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Online Master of Science in Education in Learning Design and Technology - Courses

Purdue’s online MSEd in Learning Design and Technology provides you with effective strategies and techniques for educating students and training employees. This flexible online program puts you in the driver’s seat with real-world examples and brings you up to speed with the very latest instructional techniques aimed to inspire, excite and enlighten your students.

The program incorporates competency badges, which highlight your mastery of crucial skills in learning design and technology. Earning these badges throughout the program provides you with the opportunity to revisit and reflect upon what you have learned, advancing your skill set even further.

As part of your studies, you can also earn technology badges, which show mastery of specific digital tools you can incorporate into your instructional plans. Badges can be earned for credit or simply for professional development purposes. These badges are available to you for the duration of your enrollment in the MSEd program and can be earned for credit as part of the course EDCI 56000, or on your own in self-paced modules.

This program requires a total of 35 credit hours, including 29 credit hours of required courses and six credit hours of electives.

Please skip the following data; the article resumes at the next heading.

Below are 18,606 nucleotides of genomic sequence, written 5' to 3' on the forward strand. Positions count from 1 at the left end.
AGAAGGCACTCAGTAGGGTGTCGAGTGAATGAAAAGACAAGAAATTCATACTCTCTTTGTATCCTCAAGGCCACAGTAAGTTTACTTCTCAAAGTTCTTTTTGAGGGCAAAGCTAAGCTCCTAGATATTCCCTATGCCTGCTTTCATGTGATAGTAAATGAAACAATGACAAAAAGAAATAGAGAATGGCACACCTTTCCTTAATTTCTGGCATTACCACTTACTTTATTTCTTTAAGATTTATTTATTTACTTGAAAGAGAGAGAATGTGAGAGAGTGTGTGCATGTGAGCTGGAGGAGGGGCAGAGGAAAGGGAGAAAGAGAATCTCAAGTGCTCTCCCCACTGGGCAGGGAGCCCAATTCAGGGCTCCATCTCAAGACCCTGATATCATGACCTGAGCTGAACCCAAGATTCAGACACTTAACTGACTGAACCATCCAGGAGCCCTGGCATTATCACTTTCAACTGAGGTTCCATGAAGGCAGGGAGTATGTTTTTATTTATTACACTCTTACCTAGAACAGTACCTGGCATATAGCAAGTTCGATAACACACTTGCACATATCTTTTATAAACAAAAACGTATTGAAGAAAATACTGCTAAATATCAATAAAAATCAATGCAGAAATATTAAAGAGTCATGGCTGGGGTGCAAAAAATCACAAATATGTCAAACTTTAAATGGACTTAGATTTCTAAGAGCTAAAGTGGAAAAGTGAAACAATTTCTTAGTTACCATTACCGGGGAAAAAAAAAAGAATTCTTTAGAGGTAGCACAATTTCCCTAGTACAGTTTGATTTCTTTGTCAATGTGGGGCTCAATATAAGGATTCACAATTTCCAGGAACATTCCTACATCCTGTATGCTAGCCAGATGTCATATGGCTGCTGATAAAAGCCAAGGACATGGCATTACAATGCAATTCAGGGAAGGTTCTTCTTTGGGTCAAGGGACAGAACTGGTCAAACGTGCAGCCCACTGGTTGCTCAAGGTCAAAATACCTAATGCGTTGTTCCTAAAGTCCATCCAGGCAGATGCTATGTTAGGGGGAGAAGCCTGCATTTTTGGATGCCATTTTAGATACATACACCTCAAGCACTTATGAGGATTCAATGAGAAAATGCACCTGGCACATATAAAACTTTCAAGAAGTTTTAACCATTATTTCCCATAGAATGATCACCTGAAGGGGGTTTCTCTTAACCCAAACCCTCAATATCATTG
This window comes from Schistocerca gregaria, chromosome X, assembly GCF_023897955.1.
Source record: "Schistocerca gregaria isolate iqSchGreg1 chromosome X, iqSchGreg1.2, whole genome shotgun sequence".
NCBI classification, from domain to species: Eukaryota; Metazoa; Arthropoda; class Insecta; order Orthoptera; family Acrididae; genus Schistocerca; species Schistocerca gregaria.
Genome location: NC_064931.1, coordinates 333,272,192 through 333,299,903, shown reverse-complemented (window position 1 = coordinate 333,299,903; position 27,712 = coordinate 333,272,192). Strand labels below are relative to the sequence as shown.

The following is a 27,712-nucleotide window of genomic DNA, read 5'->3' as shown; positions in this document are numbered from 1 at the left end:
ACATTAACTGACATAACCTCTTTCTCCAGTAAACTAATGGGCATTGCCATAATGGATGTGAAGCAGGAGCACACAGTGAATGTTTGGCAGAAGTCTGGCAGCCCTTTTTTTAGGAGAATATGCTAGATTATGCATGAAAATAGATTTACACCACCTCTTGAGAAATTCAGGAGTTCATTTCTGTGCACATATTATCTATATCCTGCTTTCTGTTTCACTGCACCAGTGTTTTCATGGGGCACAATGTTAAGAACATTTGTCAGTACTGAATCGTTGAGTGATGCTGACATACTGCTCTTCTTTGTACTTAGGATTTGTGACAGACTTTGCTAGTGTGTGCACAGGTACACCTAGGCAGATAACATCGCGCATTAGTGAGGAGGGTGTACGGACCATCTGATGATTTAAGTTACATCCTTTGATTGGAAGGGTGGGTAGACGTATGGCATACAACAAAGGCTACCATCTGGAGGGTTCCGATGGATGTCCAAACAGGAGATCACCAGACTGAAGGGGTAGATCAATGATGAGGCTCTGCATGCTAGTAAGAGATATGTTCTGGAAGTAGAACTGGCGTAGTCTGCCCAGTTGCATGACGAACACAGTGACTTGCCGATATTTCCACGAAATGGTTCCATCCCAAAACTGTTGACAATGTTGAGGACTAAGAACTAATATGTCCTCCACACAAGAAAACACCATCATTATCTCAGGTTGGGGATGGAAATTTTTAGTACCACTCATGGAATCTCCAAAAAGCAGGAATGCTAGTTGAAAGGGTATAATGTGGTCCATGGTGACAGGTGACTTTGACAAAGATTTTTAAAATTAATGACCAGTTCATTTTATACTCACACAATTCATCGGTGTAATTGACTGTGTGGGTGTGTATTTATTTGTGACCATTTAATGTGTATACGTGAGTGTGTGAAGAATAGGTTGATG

Core Courses

This course provides an historical overview of the field and delineates the foundational knowledge, skills, and attitudes needed by professionals in the field of educational technology and instructional design. Students explore the field by engaging in collaborative projects along with thinking and writing about various aspects of educational technology and the underlying instructional design theories.

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This course provides an introduction to the field of human performance technology (HPT). It examines basic concepts and principles of human performance, the theoretical underpinnings of the field, research and application literature, and various approaches to solving human performance problems. A systematic approach to the analysis, design, development, implementation and evaluation of performance improvement interventions within organizations is emphasized. Note: EDCI 528 is a 6 weeks course.